Saturday, June 26, 2010
Yreka, Miner Street View Circa 1905
Yreka was considered a major hub in the transportation world of Northern California for over 100 years. Yreka is half way between San Francisco and Portland and was also the major starting and ending point for most of the smaller towns and villages for a great many miles. The "stage" brought so many important things to the community. Mail being one of the most important. The miners would come to town to wait for the mail, and near the stage stop folks met and talked over all of the news of the day. In Yreka the main stage stop was along Miner Street right at or near the Franco-American Hotel. The post office was also located nearby.
The stage office (often called the express office) was a thriving business. There were big steel strapped boxes often filled with gold dust that were lifted up into the front boot under the drivers seat and secured by lock and chain to the floor. This was a security measure so if some enterprising thief wanted to hold up the stage for the gold they would have to wrangle this off themselves. On board the stage was a Express messenger that carried a sawed-off shotgun loaded with buck shot. The cost of running the stage company was no little amount, estimated to be an annual expense of $40,000 in addition to paying tolls over many of the roads they traveled. This could amount to another $12,000 a year for the rights to use the roads.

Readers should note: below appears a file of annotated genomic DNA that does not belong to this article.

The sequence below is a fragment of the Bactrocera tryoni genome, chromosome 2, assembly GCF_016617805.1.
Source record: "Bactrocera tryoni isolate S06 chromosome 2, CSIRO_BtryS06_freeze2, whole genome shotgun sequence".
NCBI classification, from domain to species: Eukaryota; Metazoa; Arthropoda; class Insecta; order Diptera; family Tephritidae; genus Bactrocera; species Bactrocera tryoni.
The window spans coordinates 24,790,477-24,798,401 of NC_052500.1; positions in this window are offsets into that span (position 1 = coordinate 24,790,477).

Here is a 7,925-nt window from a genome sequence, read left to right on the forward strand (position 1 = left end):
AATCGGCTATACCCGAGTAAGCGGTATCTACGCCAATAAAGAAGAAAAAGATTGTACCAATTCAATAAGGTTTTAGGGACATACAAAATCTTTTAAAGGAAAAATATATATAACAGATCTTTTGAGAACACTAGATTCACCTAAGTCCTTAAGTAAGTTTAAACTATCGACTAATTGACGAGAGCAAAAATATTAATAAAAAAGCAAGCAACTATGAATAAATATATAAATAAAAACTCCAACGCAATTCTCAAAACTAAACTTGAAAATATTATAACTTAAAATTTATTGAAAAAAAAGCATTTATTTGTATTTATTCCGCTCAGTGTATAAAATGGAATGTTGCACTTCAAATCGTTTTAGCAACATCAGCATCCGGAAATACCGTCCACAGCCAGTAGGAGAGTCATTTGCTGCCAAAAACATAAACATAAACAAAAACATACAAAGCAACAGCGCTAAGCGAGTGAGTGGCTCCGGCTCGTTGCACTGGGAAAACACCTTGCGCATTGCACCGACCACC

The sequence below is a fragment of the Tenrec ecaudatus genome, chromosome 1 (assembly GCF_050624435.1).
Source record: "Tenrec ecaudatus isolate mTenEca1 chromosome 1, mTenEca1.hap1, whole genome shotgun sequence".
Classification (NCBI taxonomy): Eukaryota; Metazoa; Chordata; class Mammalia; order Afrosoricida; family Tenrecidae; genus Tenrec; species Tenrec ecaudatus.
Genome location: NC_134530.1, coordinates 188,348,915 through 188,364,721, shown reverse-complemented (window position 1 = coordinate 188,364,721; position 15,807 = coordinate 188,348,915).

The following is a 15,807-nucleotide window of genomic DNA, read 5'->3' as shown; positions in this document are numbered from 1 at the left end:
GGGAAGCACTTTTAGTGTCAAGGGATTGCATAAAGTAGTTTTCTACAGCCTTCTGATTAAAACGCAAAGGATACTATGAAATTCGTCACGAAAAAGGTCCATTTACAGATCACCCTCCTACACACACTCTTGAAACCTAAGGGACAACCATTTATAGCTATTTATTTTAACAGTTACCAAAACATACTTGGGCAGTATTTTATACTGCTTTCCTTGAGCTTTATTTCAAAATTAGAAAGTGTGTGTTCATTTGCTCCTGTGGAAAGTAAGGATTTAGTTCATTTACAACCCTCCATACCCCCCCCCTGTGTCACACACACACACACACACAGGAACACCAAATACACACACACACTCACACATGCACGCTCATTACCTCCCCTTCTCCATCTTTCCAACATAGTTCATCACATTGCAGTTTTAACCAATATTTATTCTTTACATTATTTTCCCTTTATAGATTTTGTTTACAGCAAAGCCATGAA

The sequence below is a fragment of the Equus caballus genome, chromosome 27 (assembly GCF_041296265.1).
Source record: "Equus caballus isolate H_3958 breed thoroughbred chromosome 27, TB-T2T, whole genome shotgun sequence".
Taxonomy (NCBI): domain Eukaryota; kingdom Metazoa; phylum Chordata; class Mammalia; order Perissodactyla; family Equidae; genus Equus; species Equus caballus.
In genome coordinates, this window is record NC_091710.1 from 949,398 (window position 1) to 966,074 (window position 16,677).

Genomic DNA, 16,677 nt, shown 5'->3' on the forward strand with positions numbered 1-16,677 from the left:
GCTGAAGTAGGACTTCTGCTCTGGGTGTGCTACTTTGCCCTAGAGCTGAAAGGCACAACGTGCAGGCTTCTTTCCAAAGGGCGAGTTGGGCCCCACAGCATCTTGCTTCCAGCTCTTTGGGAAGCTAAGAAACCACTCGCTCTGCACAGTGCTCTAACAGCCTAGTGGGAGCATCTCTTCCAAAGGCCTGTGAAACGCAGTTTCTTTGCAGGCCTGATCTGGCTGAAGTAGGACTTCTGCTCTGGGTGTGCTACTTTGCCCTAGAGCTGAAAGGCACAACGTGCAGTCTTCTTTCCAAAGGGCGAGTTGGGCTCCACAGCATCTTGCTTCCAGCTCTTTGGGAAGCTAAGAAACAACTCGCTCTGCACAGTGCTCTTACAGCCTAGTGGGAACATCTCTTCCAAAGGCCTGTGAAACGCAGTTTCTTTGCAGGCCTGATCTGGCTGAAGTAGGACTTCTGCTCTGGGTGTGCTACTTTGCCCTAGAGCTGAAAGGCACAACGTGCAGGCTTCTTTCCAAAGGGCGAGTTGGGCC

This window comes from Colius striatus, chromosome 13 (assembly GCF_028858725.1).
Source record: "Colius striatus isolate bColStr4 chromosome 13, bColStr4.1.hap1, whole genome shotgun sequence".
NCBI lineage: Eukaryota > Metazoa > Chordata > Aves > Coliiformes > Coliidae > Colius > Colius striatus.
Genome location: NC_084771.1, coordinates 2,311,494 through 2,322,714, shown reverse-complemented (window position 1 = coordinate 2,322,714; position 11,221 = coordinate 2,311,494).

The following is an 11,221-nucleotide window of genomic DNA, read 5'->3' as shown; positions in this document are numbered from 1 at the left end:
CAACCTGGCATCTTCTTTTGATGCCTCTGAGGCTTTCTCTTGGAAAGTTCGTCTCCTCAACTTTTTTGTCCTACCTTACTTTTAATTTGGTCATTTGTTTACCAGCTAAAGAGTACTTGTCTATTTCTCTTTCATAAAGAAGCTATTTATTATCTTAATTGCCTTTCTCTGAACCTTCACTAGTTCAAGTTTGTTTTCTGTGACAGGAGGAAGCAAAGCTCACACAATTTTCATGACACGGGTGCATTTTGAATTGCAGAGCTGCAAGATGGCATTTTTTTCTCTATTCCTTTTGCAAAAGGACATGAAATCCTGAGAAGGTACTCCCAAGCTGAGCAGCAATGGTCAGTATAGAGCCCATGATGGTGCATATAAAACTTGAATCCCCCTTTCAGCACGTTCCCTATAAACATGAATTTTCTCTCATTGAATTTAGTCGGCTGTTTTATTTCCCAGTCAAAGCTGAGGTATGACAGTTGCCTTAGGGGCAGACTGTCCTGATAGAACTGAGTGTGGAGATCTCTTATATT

The California and Oregon system is reported to have used about 430 miles of roadway and its branches alone served from Redding to Roseburg, via Yreka, Ashland and Jacksonville; Redding to Yreka, via Shasta, Tower House, Trinity Center, Callahans, Etna and Fort Jones and others. This operation alone utilized nearly 400 horses with 20 drivers in the summer and 26 in the winter. There were 50 stablemen, 6 mechanics and horse-shoers in addition to the clerks in the offices. They ran 16 stages in summer and 21 in winter besides 2 large sleighs over Scott Mountain in snow time. Horses had to be changed every 12 miles and a new driver took the reins each 10 hours. And, this was only one of many stage lines that came through Yreka.